Six pros and cons of interactive advertising and how it can affect the industry.
I've questioned the sanity behind some of the media valuations in my blogs lately, from Twitter's $1 billion-plus valuation to Groupon's claims of being worth $15 billion. To many people, including my humble self, these valuations seem downright crazy, especially when faced with the realization that more than a few of these companies haven't made a single dollar in revenue and have no real plan on how to make money. Still, there are pros and cons when it comes to interactive advertising and how this could affect the industry, and I'd like to quickly examine them and hopefully get some feedback from you guys and gals. (Note: feedback doesn't mean "I tweeted it…ain't this interesting?")
First, I'd like to look at the pros of these valuations:
Now, the three big cons of the valuations:
My last point is the most important. Despite all the hoopla about various products, services, and technologies online, interactive advertising is what makes everything go 'round. Whatever term you want to call it to get attention (e.g., social media), it's all the same: interactive advertising. As an industry, we are the water that keeps the ecosystem of the Internet going, and our expertise is the only reason these sites succeed. When Facebook wanted to learn how to develop revenue, it didn't hire a "social media" expert, but instead interactive advertising veterans who developed a system that made the company money. We need to remember that and hopefully remind the media and the investment community of this fact.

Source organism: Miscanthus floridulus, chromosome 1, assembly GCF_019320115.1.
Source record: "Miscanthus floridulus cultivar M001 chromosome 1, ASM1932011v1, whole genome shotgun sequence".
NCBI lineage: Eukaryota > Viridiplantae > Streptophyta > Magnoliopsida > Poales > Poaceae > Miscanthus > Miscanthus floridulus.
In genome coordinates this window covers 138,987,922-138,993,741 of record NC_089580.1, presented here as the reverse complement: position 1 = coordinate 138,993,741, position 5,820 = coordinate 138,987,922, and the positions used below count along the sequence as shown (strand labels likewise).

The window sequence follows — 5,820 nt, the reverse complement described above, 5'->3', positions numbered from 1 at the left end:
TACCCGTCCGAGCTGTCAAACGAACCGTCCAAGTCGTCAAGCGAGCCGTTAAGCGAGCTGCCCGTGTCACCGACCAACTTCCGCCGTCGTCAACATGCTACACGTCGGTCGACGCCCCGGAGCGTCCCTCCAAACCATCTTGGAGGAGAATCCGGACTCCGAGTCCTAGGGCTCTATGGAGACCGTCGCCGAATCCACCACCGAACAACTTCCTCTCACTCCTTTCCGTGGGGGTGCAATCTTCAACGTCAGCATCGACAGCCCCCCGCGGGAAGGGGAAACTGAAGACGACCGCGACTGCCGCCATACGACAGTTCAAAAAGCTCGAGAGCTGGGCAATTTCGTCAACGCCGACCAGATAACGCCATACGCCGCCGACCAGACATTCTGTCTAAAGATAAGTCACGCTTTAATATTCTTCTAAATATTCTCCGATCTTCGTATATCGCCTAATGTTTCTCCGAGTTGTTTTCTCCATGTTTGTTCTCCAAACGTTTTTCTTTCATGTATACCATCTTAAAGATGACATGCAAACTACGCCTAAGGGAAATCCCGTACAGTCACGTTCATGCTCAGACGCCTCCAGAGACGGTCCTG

Pace Lattin has been working in interactive advertising since its inception. From being a co-owner of the company that sold advertising in ClickZ before the turn of the century to founding a major interactive advertising publication, he has been involved with all aspects of the interactive advertising industry. He is currently the executive director of the Executive Council of Performance Marketing, an industry organization that represents over 100 C-level executives.
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